As F1 teams have fully understood the new ground-effect regulations, they have found ways to increase the downforce and better manipulate outwash to improve their performance.

But one of the consequences of this is that it is getting much harder for drivers to follow each other, and that means tires can overheat quickly if cars start sliding in the dirty air of a rival.

This is believed to have been a contributing factor in why overtaking has become harder and the field spreads out so quickly in races now, as drivers have to get out of the turbulence of the car in front so they can better manage their tire temperatures.

Pirelli has been aware of this problem for a while and undertook a great deal of analysis last winter to try to get to the bottom of what was causing the overheating issue – and how it could be addressed.

Tests have taken place with new tire designs at Barcelona and Jerez, and the next run will take place at Suzuka after next month’s Japanese Grand Prix.

Speaking to about the improvements planned, Pirelli’s head of F1 and car racing Mario Isola said that the focus right now was on a new construction to address the overheating.

Then, once that was finalized, Pirelli would shift attention to a new range of compounds to complement the improvements.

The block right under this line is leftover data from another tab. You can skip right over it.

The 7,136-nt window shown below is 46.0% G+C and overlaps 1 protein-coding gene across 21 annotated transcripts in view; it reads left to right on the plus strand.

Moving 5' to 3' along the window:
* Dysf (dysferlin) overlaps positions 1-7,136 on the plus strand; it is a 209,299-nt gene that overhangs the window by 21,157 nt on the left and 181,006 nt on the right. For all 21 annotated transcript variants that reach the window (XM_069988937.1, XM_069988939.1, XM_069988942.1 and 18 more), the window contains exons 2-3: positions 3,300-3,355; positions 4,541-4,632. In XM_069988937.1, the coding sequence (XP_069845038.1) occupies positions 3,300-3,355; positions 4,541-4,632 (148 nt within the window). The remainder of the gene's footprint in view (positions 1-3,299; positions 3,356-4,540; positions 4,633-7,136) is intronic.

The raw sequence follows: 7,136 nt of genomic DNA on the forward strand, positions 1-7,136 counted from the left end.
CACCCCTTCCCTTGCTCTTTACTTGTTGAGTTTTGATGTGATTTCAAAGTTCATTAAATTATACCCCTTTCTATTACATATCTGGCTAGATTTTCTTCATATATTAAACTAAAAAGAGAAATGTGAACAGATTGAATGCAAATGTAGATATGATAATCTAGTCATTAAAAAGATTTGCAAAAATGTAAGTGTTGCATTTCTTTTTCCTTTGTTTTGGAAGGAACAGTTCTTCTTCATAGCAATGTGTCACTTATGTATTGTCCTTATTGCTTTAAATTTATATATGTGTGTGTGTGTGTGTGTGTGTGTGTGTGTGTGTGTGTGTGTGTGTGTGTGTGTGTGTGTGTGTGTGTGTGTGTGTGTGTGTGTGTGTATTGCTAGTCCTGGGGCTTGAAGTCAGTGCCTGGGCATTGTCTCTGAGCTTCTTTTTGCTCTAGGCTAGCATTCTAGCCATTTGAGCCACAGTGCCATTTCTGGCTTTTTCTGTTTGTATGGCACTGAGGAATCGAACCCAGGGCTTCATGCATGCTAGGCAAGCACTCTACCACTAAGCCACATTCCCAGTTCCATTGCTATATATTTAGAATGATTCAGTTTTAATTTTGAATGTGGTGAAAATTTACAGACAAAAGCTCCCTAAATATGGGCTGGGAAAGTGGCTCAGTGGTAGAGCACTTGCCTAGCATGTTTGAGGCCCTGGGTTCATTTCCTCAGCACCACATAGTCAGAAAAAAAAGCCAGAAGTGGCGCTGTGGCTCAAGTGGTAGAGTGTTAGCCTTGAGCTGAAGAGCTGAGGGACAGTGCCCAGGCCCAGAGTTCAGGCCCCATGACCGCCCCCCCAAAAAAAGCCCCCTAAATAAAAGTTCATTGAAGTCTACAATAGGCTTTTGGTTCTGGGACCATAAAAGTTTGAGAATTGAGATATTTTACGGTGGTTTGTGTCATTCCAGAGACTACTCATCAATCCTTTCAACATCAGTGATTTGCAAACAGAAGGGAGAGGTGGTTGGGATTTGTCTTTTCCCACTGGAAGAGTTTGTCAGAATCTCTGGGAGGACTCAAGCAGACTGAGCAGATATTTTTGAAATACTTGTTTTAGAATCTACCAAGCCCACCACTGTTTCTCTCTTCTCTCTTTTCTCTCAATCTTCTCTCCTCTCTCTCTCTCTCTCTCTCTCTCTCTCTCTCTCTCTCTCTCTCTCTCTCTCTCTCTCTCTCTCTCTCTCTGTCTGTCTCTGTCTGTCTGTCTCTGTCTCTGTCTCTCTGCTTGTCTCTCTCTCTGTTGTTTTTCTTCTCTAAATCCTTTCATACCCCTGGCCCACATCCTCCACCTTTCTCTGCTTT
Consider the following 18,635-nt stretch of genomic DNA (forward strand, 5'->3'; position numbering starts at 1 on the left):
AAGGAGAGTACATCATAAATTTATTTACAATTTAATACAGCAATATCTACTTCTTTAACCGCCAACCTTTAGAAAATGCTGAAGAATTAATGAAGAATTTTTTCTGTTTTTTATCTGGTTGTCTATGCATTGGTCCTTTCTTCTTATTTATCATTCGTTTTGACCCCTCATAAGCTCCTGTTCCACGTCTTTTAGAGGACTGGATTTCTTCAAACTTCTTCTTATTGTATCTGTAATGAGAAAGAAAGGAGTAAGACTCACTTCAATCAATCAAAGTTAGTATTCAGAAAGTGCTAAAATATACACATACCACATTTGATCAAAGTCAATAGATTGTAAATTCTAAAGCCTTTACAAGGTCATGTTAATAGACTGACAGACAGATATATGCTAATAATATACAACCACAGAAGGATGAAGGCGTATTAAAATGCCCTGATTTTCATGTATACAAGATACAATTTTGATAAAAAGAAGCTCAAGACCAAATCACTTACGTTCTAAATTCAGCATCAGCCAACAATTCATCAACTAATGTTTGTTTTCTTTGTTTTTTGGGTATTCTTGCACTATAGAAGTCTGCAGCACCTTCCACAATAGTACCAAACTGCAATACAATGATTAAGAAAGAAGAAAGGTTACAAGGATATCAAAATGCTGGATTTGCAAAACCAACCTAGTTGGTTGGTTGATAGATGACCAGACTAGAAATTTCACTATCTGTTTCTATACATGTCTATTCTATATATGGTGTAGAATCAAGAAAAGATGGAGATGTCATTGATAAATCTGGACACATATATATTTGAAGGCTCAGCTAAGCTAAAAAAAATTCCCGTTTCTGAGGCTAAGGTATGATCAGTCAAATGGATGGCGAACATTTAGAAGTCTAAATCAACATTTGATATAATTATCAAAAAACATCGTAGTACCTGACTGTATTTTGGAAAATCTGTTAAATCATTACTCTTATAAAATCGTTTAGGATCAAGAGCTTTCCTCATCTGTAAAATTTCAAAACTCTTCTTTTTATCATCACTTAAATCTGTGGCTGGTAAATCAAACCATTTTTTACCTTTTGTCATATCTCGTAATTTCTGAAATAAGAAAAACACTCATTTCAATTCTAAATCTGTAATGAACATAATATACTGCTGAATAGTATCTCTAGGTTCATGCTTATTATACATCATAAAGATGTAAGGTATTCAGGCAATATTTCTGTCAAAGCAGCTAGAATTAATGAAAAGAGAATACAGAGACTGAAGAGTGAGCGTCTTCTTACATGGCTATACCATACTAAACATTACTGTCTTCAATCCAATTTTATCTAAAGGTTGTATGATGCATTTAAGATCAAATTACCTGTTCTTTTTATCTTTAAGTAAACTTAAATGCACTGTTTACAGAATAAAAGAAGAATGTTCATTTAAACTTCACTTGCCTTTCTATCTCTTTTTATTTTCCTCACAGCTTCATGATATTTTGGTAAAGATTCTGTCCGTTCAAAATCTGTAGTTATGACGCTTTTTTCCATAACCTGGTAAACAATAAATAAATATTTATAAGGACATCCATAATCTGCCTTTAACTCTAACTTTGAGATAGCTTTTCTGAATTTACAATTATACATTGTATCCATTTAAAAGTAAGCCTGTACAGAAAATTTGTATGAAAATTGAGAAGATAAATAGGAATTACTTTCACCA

Mario Isola, Racing Manager, Pirelli Motorsport, is interviewed

Photo by: Simon Galloway / Motorsport Images

“At the moment, we are focused on the construction with a higher level of integrity,” he said. “It will be more robust, with new materials. We are testing the new materials also to avoid increasing the weight, because the target is to have the same weight.

“The next test is at Suzuka, where we are taking some of these new compounds. We had also another idea that we tested in Barcelona and Jerez about the tread, which also gave us a good indication on the overheating reduction, as it was more consistent.

“The new construction could help in reducing overheating by making the [tyre] “footprint works better, and distributing better the pressure and the temperature.”

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While practical work is taking place on track to develop the new range of tires, Isola said that analysis continued in trying to get to the bottom of why tire overheating issues have become a factor again with the current ground-effect cars.

He explained: “We started in 2022 with the 18-inch tires and the general comment [from drivers] was: ‘We can follow each other, there is no problem because we keep the downforce, and we have no overheating or very limited compared to the 13-inches.’

“But then, step-by-step, without completely changing the construction of the compounds, the comments were more on overheating, and how the overheating is increasing.

“What I have said to the teams is you have to help us understand exactly what is happening, and then it’s our job to develop a compound that is less sensitive to overheating.

“We need to understand if the overheating is coming from the additional performance, so you stress the tire more, or because the new aero package is causing this loss of downforce when you are in the slipstream.”


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